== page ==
Indulge me for a moment, will you? Today’s column is more about food for the soul, then for the tummy.
Years ago, I was watching TV and I saw a commercial for diapers. I don’t remember the entire context of it, but they showed a little baby in the crib, then later, he’s a toddler learning to use his pull up diapers and go potty like a big boy.
I almost got teary over that commercial! I don’t know what it was about that ad that landed so hard in my heart. After sleeping on it all night, I realized exactly what it was.
I spent a good portion of my children’s childhoods wishing it away. Instead of cherishing the moments, I would say to myself, “This is so hard. It will be so much easier when they’re older.”
My children are there now at 24 and 26 years old. They’re close in age, 21 months apart. When they were little, I had double everything: stroller, car seats, diapers, you name it. Their babyhoods were a blur–I was nursing one and trying to keep another happy. I was tired, stressed out and wanted motherhood to be easy and perfect—like it is in magazines. The reality was quite the opposite–I was overwhelmed and spent an inordinate amount of time looking ahead instead of loving their sweet heads. “When they are older, THEN I will (fill in the blank).”
Why am I telling you this? Because I have guilt and regret and can’t move forward? No, because I finally realized that even if I did wish away too much time when they were babies, now that they have gone away to school, I thoroughly cherish each moment that I have with them. Oh sure, there are times that they’re rotten and need straightening out, but I am not trying to tell you that life becomes perfect when you’re looking wistfully back on their childhoods. The root of all discontent however, is expecting perfect out of anyone (child or adult) or any situation; I am thankful I learned that while they were still home.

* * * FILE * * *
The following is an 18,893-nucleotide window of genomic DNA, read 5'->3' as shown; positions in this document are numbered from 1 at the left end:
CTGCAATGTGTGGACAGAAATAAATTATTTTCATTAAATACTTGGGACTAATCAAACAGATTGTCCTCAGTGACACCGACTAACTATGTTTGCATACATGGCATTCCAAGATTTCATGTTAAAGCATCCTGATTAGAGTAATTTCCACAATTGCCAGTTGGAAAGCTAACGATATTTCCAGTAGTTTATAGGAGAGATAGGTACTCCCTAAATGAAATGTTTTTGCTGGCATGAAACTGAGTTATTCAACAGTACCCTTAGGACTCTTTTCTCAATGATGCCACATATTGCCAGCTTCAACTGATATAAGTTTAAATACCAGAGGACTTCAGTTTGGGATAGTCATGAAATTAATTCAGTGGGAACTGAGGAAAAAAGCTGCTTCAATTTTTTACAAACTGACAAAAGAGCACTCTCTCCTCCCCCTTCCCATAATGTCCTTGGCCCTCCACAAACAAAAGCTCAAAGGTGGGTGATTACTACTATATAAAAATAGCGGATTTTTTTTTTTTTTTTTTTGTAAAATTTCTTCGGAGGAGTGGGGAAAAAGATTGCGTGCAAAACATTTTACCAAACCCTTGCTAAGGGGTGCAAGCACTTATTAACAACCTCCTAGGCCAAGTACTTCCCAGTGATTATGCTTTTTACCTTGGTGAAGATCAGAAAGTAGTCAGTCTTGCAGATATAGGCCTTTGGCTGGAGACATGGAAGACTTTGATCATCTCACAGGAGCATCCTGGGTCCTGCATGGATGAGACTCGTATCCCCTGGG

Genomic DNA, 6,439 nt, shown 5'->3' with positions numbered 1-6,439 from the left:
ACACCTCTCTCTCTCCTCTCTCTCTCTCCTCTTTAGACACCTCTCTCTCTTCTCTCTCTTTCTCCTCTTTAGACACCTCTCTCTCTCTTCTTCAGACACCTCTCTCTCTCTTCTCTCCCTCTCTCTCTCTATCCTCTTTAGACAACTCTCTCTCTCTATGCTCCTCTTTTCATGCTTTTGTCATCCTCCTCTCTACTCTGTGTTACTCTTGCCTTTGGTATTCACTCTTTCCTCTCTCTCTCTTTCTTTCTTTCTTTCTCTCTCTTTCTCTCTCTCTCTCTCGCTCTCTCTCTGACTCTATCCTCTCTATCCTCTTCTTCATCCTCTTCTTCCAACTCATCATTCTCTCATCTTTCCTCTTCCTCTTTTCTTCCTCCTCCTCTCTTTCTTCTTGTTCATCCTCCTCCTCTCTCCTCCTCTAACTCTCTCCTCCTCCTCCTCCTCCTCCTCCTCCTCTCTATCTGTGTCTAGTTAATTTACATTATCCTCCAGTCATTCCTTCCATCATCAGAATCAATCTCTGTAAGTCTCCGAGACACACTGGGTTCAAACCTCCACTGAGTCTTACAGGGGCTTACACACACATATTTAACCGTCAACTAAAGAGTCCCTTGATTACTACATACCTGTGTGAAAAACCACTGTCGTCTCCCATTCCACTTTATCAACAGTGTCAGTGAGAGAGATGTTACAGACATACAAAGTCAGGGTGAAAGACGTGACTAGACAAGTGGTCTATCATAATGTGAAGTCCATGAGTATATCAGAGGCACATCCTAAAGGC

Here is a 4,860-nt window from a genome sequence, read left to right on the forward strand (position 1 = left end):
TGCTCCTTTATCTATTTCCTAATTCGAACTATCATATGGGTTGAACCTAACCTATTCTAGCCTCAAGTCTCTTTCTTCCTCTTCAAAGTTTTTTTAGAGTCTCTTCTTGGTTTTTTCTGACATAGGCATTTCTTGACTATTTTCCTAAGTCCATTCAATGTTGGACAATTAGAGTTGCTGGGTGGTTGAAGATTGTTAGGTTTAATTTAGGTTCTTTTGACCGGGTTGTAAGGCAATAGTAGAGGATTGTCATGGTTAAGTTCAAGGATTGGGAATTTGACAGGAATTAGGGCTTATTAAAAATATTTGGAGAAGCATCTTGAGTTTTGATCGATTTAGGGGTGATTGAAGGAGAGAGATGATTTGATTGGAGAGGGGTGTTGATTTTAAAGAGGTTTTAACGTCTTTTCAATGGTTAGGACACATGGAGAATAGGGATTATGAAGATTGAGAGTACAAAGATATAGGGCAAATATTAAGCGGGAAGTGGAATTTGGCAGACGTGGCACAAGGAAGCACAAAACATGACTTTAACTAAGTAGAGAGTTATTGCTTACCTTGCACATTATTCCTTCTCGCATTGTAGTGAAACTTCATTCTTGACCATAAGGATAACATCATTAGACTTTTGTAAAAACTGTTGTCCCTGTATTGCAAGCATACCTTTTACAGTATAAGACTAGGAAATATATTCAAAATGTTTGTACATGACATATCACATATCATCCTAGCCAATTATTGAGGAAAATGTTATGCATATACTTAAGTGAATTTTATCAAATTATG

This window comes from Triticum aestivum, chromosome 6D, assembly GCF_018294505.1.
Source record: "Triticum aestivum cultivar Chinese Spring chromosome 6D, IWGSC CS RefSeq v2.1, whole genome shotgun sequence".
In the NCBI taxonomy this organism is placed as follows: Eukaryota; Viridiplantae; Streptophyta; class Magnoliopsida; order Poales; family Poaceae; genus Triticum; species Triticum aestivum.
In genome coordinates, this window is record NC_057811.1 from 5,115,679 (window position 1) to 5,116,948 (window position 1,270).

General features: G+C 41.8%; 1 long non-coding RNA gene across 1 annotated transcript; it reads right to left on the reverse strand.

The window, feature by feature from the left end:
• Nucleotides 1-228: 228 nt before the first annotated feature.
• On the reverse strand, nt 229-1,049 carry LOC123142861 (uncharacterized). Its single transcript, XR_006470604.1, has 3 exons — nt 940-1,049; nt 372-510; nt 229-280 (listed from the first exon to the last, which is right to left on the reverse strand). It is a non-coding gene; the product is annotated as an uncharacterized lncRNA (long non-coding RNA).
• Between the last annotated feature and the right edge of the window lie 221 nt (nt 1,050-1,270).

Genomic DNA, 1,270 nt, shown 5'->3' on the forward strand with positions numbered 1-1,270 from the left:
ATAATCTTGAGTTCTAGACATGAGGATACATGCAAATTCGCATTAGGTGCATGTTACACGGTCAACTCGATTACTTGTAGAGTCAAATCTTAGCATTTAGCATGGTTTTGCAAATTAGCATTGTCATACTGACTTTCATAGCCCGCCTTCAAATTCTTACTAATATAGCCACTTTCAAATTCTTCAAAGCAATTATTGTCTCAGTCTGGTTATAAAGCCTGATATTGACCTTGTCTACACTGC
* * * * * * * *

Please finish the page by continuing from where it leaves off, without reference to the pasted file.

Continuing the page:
Here’s a way to put this important lesson into practice; instead of constantly trying to correct and PERFECT your children’s table manners, consciously try to have a dinner table that welcomes the stories about your son’s day, your daughter’s dreams and laugh together! My heart’s memory book is filled with memories from those kind of interactions and (thankfully) not the guilt of nagging at them constantly.
My children grew quickly and were gone before I knew it. One thing that really helped me enjoy them and love them each day was breaking bread each night together at the table. Having dinner together not only blesses those at the table, but it blesses the hands that make it.
Wherever you are in your journey as a mother, you can begin to cherish your babies now—no matter what age, even if they have children of their own! You are still a mother and you still have moments (God willing) left to cherish. The past is one thing we can do nothing about, but we have today!
Take a moment today and look at your children’s faces and understand that they are there in your care by Divine appointment. It is no accident that God gave you that child or those children. They were hand selected to belong to your family—no one else’s. What a gift!
So tonight, when you are gathered ‘round your family dinner table, thank God for giving you each child even if you can see their tonsils with mouths full of spaghetti. Treasure your sweet children and love them like there is no tomorrow. They are gifts to be cherished at each meal, with each moment.